Now let's run the experiment and confirm that all steps are executed successfully which we can validate with the green check mark on every step

  3. The Predictive Experiment

    After a successful run of the training experiment we can easily hover over setup a web-service in this case we can have retaining web service which will allow use to provide Dataset as an input and spit out the trained model and evaluation results as an output. for the sake of this blog post we will not play around with this option. We will instead generate a predictive experiment which will allow us to predict item classification based on its text representation. So using the same button in the lower toolbar we will choose to create predictive web service this will generate the predictive experiment for us if we run this and publish it, we will cause plenty of errors as the generated steps trying to create new vocabulary too.
    Let's use the generated vocabulary of the training experiment as an input (we need to save the result vocabulary of the training experiment as Data-set so we ca use it later)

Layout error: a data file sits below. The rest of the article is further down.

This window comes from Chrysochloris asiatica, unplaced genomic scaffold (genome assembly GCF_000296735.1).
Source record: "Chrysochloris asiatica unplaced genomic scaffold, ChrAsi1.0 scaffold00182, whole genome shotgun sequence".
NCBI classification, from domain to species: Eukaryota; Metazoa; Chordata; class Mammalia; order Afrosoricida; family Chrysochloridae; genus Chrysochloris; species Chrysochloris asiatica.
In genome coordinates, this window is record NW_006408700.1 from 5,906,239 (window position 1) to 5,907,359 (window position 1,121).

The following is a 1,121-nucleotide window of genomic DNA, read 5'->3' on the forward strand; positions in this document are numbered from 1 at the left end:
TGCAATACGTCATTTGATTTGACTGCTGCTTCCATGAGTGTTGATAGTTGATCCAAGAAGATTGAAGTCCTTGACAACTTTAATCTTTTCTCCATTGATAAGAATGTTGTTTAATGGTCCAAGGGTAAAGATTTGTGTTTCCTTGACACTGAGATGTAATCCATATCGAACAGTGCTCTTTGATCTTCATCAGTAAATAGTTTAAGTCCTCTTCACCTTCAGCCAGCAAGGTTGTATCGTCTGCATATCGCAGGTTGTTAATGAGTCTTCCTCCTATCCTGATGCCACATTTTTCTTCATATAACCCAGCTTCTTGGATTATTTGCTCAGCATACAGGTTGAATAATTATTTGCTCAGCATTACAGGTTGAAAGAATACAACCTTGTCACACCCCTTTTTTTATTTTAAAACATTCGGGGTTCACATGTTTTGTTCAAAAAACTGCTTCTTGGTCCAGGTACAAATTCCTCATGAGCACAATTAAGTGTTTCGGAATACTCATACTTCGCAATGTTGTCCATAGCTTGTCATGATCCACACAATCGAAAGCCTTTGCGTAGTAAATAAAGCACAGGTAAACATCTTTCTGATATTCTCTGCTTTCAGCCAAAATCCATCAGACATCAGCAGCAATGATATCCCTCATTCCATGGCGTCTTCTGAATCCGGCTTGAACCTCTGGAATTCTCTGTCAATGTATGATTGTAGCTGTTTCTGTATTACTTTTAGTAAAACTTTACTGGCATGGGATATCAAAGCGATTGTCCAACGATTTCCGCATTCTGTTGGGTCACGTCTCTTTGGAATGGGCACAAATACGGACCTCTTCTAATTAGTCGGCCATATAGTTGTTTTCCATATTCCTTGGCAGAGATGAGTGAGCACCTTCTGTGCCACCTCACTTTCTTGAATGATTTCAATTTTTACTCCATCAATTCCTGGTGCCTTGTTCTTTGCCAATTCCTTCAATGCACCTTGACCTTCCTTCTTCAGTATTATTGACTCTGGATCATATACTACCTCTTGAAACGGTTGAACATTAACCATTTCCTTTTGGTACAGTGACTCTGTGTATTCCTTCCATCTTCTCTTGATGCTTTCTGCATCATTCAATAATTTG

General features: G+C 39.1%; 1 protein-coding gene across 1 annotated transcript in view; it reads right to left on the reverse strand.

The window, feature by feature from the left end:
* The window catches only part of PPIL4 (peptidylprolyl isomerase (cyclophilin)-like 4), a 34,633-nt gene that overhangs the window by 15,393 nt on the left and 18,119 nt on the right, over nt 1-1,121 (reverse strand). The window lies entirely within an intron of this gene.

We will also remove any transformation steps , we will only select single column (news text representation) which will be the single input for our web service.

  4. The Webservice
    Let's run the predictive experiment now and make sure it's working, then we can deploy the web-service which we can use to classify text representation of documents. This will open a new page which allows us to test our web service by supplying text as "News" input and provide scored Label output as text.

    P.S. you must pass the API key as authentication header to make it work ;)




Wednesday, 4 April 2018

Auto Classify Documents in SharePoint using Azure Machine Learning Studio Part 1